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Academic buzzwords in the humanities and social sciences, in recent years, are quite indicative of the times. “Digital humanities;” “screen studies;” “entrepreneurship:” it seems clear that neoliberalism and the ideology of technological progress have something to do—much more so in our current age of austerity—with the shape, relevance, and space for critical theory. Cultural criticism in neoliberal times has shifted away from the critical investigation of the arts (including cinema), and has geared the study of culture towards business interests—the Culture Industry thesis has transformed into “the cultural industries.” Technological transformation, though, certainly, has changed the way films are made, and the way that we view cinema: IMAX and 3D, on the one hand, and hand-held devices and online streaming services like Netflix, on the other. We have a larger than life “cinema of attractions” on one side—a side that “massifies” the audience—and digitized personalization on the other (and here I use the “digital” to indicate, as well, the individuation of spectatorship—pseudo-individuation, if you like, very much keeping with Adorno and Horkheimer’s critique of the Culture Industry).

Though the grand spectacle of the cinema attracts “audiences,” it might be more appropriate now—more so now than in the 1970s—to speak of the “spectator.” The post-Theory criticism of the 1990s chastised the “screen theory” version of the ambiguous spectator, preferring instead the empirical audience; and though “audience” seems to denote a “mass,” the personalization of media experience might make the spectator an appropriate unit of study (when the neoliberal “individual” has largely taken priority over the society) in the “post-media” era. By “post-media” I refer to a media ecology that tends to blur the lines between different media. I borrow the term from Lev Manovich who, in an unpublished paper available on his website, argues in favour of doing away with the critical distinctions between different media in the digital age, since it is all too often difficult to really draw the lines in contemporary aesthetics; and I think that this is a suitable argument given that new media changes the way that we experience art, culture, and cinema. But, because of the blurring of the lines, it is my contention that film criticism must all the more forcefully be tied to the critique of ideology.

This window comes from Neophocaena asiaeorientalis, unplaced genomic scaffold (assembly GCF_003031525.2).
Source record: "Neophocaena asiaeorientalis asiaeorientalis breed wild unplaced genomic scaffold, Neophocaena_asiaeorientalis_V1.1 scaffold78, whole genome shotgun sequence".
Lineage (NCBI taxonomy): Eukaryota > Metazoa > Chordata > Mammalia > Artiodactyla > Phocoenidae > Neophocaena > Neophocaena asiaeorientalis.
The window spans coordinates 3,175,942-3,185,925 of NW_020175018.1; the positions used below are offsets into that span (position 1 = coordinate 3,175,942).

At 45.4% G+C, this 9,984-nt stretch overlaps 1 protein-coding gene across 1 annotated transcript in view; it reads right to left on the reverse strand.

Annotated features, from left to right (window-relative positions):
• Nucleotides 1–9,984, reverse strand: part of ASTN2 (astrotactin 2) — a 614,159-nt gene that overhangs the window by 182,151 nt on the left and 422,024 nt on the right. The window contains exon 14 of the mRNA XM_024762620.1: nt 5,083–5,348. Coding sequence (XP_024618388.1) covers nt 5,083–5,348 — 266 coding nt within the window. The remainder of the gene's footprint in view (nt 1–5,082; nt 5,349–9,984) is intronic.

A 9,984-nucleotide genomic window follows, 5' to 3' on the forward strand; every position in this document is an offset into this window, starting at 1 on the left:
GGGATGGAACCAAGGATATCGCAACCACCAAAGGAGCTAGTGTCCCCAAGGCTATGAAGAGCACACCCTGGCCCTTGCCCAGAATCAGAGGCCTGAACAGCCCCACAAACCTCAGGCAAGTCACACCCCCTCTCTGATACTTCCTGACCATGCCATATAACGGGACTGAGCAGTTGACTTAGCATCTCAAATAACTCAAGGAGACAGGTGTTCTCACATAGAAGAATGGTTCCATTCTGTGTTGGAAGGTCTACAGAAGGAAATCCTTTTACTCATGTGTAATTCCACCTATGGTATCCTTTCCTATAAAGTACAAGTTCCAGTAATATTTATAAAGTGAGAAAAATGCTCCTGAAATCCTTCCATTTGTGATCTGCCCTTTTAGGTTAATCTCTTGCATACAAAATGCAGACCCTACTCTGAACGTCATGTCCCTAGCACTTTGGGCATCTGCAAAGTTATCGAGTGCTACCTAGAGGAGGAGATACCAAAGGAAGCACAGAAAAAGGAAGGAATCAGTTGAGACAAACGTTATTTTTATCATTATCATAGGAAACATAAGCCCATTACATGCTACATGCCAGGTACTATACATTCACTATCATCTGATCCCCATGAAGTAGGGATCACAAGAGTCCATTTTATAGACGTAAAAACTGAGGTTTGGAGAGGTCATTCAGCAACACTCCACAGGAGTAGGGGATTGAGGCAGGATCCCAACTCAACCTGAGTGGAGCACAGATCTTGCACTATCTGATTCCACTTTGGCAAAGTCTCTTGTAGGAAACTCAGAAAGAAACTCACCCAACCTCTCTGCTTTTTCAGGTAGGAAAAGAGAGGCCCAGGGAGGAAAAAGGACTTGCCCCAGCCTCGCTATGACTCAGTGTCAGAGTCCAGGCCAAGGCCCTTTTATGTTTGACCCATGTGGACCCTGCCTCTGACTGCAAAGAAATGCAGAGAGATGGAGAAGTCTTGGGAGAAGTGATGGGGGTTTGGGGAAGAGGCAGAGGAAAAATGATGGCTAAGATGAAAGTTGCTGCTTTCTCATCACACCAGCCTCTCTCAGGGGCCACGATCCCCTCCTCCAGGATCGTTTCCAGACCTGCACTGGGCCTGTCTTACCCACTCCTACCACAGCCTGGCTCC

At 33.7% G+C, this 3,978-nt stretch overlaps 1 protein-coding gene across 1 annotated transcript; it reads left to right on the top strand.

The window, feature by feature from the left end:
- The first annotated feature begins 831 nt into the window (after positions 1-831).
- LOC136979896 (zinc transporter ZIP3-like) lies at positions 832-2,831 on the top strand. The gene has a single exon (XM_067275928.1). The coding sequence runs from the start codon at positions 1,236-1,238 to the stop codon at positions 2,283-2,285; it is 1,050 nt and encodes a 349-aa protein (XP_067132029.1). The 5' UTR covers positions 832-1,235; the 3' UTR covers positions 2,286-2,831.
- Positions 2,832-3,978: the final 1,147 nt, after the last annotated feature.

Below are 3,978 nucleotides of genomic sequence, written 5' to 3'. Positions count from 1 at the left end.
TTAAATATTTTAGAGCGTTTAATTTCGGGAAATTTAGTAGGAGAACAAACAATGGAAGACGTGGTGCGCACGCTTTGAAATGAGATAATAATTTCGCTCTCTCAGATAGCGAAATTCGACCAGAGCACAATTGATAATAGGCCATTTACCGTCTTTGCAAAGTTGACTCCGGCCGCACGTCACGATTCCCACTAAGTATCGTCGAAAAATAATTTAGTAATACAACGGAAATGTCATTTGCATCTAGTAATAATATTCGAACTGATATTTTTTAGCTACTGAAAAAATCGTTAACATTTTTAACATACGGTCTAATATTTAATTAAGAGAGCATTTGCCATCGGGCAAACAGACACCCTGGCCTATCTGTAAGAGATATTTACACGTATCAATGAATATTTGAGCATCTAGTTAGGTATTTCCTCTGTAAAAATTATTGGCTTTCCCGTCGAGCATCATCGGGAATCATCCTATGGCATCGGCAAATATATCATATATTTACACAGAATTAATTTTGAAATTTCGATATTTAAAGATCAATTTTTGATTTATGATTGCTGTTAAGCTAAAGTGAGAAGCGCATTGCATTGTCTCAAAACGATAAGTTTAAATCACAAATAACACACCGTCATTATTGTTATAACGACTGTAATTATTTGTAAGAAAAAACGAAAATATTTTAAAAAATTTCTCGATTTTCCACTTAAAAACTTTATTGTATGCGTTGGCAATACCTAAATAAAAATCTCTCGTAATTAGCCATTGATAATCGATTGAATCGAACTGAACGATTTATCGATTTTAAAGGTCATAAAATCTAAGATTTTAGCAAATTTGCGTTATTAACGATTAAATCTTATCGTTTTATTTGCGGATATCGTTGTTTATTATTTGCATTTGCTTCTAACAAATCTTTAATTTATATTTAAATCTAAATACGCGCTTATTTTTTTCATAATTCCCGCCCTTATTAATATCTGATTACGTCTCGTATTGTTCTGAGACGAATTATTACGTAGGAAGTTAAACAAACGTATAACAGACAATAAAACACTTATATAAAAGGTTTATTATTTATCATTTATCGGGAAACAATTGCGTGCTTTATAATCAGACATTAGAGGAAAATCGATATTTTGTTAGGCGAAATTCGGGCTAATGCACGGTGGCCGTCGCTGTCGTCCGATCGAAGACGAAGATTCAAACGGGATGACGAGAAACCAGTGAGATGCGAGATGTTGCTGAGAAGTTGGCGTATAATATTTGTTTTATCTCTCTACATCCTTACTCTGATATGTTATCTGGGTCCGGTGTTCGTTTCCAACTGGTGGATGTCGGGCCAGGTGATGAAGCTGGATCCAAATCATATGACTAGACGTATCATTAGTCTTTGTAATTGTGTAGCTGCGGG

There is a distinction that needs to be made between the ideological analysis of cinema, and the cinematic critique of ideology. The former deals with films as ideological symptoms, and the aim is to deconstruct the film text to locate the ideology present within the frame. The cinematic critique of ideology, a practice engaged by critics like Slavoj Žižek and Fredric Jameson, tells not something about the ideology of the text; instead it is a practice of using the text to deal with textuality of our everyday lives—that is, the uncovering or the revealing of ideology as part of the fabric of our everyday culture.

If we want to locate a particular practical mode of operation here, we can think of Comolli and Narboni’s category ‘e’ in their well-known editorial in Cahiers du cinema, “Cinema/Ideology/Criticism.” The films in this category, they point out, are those which seem to fit directly with the reigning ideology, but can be appropriated for radical purposes, helping to dismantle ideology from within. This includes films like The Matrix (1999) which, though they appear as typical sci-fi action thrillers, help us to grasp more easily the operation of everyday ideology. More recently, I would include films like David Fincher’s Gone Girl (2014)—a film that at first glance is codified in misogynistic visual rhetoric, but which can also be appropriated to develop an apt interpretation and critique of the media ecology of our hyperreal environment, particularly in the way the characters self-reflexively perform their identities for the media. The film teaches us that real change demands a pseudo-individuated construction of the Self for the media—particularly in social media, where the construction of a Self in the form of the public profile has become the very means by which we make ourselves available to the Other. This is the fabric (or fabrication) of identity in the twenty-first century, modelled on the entrepreneurial ethic of post-2008 financial crisis neoliberalism.

If film criticism is going to have any relevance for the twenty-first century, it’s going to have to commit to the raising of critical awareness of our own historicity, and the culture of neoliberalism and austerity-finance-capital, the digital, and processes of personalization that further mark gaps in the social. I draw my own inspiration from Comolli and Narboni’s editorial where, in the context of the post-May ’68 period, they sought to politicize film and film criticism directly—something that contributed to earliest formations of film studies as a distinct academic discipline. A politicized film criticism can be part of the congealing of the “digital humanities” and contemporary “screen studies.”

Author Biography:

Matthew Flisfeder is an Assistant Professor in the Department of Politics and Public Administration at Ryerson University. He is the author of The Symbolic, The Sublime, and Slavoj Žižek’s Theory of Film.